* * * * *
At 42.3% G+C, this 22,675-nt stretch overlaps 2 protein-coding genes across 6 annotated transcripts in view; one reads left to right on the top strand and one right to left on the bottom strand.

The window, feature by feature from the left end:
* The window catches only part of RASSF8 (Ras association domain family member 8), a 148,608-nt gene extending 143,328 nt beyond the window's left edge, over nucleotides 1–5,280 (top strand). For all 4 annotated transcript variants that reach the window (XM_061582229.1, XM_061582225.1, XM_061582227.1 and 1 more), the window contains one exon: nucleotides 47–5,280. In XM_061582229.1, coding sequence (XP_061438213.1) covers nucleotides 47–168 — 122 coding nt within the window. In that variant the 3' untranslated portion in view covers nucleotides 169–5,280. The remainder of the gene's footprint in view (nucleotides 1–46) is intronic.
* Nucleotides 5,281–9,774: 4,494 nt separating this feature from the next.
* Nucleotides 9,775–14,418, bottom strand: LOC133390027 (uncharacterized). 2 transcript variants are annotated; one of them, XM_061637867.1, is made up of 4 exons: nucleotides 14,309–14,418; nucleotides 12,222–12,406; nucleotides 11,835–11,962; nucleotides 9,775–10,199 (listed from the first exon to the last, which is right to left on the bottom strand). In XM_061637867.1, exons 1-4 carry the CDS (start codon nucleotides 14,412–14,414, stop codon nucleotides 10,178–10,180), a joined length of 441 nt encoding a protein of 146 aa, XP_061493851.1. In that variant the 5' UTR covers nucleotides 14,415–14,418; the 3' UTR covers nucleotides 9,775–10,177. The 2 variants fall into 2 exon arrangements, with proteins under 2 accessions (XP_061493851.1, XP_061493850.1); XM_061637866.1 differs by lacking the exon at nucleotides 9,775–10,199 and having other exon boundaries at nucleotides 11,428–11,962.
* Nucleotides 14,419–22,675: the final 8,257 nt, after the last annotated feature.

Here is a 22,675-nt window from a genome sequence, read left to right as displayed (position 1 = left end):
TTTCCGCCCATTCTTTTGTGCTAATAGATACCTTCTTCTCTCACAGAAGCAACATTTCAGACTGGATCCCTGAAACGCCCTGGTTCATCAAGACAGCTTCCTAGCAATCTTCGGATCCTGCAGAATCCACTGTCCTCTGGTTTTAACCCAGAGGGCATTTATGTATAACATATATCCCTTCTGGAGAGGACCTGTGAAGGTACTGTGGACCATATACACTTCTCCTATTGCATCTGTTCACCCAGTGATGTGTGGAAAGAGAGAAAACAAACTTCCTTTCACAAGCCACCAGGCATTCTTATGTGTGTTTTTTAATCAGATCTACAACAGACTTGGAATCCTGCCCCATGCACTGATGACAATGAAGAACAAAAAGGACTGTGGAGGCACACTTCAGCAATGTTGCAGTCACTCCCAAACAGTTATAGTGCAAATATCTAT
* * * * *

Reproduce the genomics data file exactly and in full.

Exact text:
At 42.3% G+C, this 22,675-nt stretch overlaps 2 protein-coding genes across 6 annotated transcripts in view; one reads left to right on the top strand and one right to left on the bottom strand.

The window, feature by feature from the left end:
* The window catches only part of RASSF8 (Ras association domain family member 8), a 148,608-nt gene extending 143,328 nt beyond the window's left edge, over nucleotides 1–5,280 (top strand). For all 4 annotated transcript variants that reach the window (XM_061582229.1, XM_061582225.1, XM_061582227.1 and 1 more), the window contains one exon: nucleotides 47–5,280. In XM_061582229.1, coding sequence (XP_061438213.1) covers nucleotides 47–168 — 122 coding nt within the window. In that variant the 3' untranslated portion in view covers nucleotides 169–5,280. The remainder of the gene's footprint in view (nucleotides 1–46) is intronic.
* Nucleotides 5,281–9,774: 4,494 nt separating this feature from the next.
* Nucleotides 9,775–14,418, bottom strand: LOC133390027 (uncharacterized). 2 transcript variants are annotated; one of them, XM_061637867.1, is made up of 4 exons: nucleotides 14,309–14,418; nucleotides 12,222–12,406; nucleotides 11,835–11,962; nucleotides 9,775–10,199 (listed from the first exon to the last, which is right to left on the bottom strand). In XM_061637867.1, exons 1-4 carry the CDS (start codon nucleotides 14,412–14,414, stop codon nucleotides 10,178–10,180), a joined length of 441 nt encoding a protein of 146 aa, XP_061493851.1. In that variant the 5' UTR covers nucleotides 14,415–14,418; the 3' UTR covers nucleotides 9,775–10,177. The 2 variants fall into 2 exon arrangements, with proteins under 2 accessions (XP_061493851.1, XP_061493850.1); XM_061637866.1 differs by lacking the exon at nucleotides 9,775–10,199 and having other exon boundaries at nucleotides 11,428–11,962.
* Nucleotides 14,419–22,675: the final 8,257 nt, after the last annotated feature.

Here is a 22,675-nt window from a genome sequence, read left to right as displayed (position 1 = left end):
TTTCCGCCCATTCTTTTGTGCTAATAGATACCTTCTTCTCTCACAGAAGCAACATTTCAGACTGGATCCCTGAAACGCCCTGGTTCATCAAGACAGCTTCCTAGCAATCTTCGGATCCTGCAGAATCCACTGTCCTCTGGTTTTAACCCAGAGGGCATTTATGTATAACATATATCCCTTCTGGAGAGGACCTGTGAAGGTACTGTGGACCATATACACTTCTCCTATTGCATCTGTTCACCCAGTGATGTGTGGAAAGAGAGAAAACAAACTTCCTTTCACAAGCCACCAGGCATTCTTATGTGTGTTTTTTAATCAGATCTACAACAGACTTGGAATCCTGCCCCATGCACTGATGACAATGAAGAACAAAAAGGACTGTGGAGGCACACTTCAGCAATGTTGCAGTCACTCCCAAACAGTTATAGTGCAAATATCTAT